The opinion of the court was delivered by: Michael M. Baylson, U.S.D.J.
MEMORANDUM RE: SEVERAL MOTIONS SEEKING RULE 30(b)(6) DEPOSITIONS (DOC. Nos. 409, 411, 423)
As the discovery deadline approached, both parties filed Motions Seeking Rule 30(b)(6) Depositions on a multitude of topics. This discovery technique is common in complex litigation with corporate parties and it is understandable why these notices were saved for the end of the discovery period. However, the Court finds that none of the asserted topics require additional discovery by means of a 30(b)(6) deposition, and the Court is inclined to deny these Motions.
A. Apotex's Motion to Compel Rule 30(b)(6) Testimony (Doc. No. 411)
On November 17, 2009, Apotex has filed a Motion to Compel Rule 30(b)(6) Testimony (Doc. No. 411) in which Apotex asserts that it should be entitled to take a number of 30(b)(6) depositions on various topics as to which Apotex asserts it has received incomplete or conflicting testimony from GSK witnesses and seeks to determine GSK's corporate position. The topics include testing, synthesis and possession of "Form Z" Paroxetine Hydrochloride, facts and investigation in GSK's possession before filing its counterclaim in early 2009, facts relating to GSK's listing of the '759 Patent at issue in the Orange Book.
Apotex relates that on September 11, 2009 it served a 30(b)(6) Notice of Deposition with forty topics, which it grouped into three categories. Apotex asserts that GSK has refused to produce a witness as to any of these topics. In its Memorandum in Support, Apotex asserts that GSK's witnesses have provided inconsistent factual testimony. However, the inconsistency may depend on the questions asked and the authority and knowledge of the witness -- inconsistency is not grounds for a 30(b)(6) deposition.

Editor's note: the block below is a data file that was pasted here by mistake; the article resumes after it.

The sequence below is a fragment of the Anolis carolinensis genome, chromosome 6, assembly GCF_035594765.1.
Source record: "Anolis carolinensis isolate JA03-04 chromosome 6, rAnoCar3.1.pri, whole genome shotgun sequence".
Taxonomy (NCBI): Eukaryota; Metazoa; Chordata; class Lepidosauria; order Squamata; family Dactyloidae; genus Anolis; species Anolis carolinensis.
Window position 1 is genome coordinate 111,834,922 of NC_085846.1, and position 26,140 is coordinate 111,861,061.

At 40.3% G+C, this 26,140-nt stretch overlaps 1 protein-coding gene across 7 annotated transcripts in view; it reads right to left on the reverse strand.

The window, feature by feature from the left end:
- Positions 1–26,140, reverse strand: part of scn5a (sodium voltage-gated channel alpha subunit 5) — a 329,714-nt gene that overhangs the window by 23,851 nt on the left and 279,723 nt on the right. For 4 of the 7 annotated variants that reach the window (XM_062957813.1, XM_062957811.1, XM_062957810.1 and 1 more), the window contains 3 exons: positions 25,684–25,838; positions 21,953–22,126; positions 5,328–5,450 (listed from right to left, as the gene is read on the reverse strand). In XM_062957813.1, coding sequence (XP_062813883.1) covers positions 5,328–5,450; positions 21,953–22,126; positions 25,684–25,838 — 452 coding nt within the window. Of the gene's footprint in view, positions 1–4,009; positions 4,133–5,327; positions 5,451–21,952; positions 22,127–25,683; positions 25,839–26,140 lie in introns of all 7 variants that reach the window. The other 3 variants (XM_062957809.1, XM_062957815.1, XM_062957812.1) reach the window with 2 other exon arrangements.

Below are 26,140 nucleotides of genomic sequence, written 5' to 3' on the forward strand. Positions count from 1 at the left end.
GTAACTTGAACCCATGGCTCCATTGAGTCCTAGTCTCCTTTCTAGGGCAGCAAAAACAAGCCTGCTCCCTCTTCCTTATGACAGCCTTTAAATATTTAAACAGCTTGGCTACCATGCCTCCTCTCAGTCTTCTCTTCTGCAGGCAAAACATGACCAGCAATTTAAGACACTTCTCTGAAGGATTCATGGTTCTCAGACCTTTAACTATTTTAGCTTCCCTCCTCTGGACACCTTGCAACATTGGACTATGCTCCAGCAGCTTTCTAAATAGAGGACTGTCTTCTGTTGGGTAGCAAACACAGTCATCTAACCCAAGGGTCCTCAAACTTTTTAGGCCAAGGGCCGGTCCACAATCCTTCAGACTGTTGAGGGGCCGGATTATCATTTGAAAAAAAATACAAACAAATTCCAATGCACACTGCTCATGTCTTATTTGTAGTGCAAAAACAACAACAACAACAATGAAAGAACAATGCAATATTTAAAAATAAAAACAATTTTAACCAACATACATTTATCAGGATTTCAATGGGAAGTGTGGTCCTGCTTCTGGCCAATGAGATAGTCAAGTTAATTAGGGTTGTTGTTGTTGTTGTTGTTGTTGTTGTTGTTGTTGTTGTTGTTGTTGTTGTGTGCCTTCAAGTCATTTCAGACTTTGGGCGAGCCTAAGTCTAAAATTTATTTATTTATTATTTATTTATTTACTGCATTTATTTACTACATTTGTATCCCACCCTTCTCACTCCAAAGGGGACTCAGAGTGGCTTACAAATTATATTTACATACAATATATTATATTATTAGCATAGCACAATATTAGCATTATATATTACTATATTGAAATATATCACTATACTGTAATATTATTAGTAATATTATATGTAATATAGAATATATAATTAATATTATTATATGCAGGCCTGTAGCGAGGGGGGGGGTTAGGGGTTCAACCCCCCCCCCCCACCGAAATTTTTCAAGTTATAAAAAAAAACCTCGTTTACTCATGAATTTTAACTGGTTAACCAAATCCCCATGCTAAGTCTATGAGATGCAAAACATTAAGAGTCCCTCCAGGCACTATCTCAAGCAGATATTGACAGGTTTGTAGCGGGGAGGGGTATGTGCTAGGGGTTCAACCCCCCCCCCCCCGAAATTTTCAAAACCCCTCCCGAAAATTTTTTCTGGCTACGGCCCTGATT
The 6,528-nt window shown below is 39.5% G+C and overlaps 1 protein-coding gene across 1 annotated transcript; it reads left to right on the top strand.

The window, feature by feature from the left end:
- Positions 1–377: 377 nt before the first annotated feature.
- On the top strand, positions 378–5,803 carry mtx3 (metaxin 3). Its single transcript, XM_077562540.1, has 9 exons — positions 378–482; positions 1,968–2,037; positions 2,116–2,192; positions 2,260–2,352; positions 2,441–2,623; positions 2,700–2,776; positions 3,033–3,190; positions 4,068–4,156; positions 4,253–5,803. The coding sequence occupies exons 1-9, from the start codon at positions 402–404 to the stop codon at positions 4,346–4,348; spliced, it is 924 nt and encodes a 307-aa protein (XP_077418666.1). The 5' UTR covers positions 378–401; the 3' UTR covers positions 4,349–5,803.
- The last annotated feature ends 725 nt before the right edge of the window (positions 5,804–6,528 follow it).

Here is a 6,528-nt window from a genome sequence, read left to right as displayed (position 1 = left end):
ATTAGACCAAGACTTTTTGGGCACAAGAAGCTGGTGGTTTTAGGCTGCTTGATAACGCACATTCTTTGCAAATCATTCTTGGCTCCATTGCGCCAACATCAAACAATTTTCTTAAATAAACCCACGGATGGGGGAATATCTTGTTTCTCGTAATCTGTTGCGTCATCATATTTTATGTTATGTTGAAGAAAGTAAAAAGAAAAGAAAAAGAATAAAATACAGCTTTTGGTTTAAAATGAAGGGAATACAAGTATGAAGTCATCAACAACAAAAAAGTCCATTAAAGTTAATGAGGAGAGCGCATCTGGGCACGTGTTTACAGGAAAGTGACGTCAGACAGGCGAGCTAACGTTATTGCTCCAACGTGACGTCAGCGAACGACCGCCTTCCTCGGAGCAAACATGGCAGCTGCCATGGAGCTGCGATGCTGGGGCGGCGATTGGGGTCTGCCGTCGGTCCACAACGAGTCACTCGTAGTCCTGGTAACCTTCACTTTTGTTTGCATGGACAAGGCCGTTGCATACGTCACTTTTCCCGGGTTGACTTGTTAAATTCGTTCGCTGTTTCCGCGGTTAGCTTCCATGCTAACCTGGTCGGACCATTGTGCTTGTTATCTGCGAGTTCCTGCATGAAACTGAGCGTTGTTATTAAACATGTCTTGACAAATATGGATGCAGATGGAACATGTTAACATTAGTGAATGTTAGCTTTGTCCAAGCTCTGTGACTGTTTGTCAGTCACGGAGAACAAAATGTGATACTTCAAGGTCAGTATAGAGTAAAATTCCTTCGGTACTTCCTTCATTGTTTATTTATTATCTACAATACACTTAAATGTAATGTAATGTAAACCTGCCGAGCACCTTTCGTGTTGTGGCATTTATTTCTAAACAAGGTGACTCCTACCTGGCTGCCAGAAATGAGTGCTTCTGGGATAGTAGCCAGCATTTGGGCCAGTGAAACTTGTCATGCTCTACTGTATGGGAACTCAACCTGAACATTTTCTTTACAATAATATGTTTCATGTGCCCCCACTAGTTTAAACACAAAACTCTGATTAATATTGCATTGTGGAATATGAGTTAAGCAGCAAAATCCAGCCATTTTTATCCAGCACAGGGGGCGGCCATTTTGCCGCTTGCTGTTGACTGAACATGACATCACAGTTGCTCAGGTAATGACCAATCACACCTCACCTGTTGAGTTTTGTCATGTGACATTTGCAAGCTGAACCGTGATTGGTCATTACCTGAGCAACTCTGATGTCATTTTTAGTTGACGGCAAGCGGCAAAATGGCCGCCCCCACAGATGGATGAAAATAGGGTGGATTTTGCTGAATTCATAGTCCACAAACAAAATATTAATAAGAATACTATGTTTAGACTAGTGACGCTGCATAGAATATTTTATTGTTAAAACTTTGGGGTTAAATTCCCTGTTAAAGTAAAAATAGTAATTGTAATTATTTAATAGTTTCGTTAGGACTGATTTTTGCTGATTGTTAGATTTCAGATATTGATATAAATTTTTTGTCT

Apotex next asserts that it is entitled to testimony concerning GSK's facts and evidence before filing its counterclaim. This category will similarly be rejected because the counterclaim will be tested by upcoming motions for summary judgment and possibly at trial.
The third category relates for GSK's basis for listing the '759 Patent in the Orange Book, which Apotex asserts was part of GSK's overall anti-competitive strategy. Once again, this issue can be tested by summary judgment motions and trial.
GSK has opposed this motion, largely because it asserts that Apotex seeks legal contentions, which are not a proper subject matter of discovery. GSK also argues that Apotex's 30(b)(6) requests are repetitive of discovery already provided. As to the Orange Book, GSK asserts that it was required to list in the Orange Book any patent relating to the active ingredient in Paxil. Lastly, GSK asserts that Apotex has exceeded the time limit for its depositions.
B. GSK's Motion to Compel Apotex to Provide Testimony Pursuant to F. R. Civ. P. 30(b)(6) and Produce Related Documents (Doc. No. 409)
On November 17, 2009, SmithKline Beecham Corporation ("GSK") filed a Motion to Compel Apotex to Provide Testimony Pursuant to F. R. Civ. P. 30(b)(6) and Produce Related Documents(Doc. No. 409). In this Motion, GSK asserts that its topics, designated as Numbers 1-7 and 10-13, are grouped into three categories:
1. Addressing experiments that Apotex has conducted concerning the commercial process used to manufacture the product, which GSK alleges infringes on its patent.
2. Apotex's admissions regarding the equivalence of its allegedly infringing P. 119 Product with Form A.
3. Apotex's knowledge of GSK's patents relating to Form A in efforts to avoid infringement.
GSK also seeks to require Apotex to produce documents that related to these topics that have been improperly withheld from ...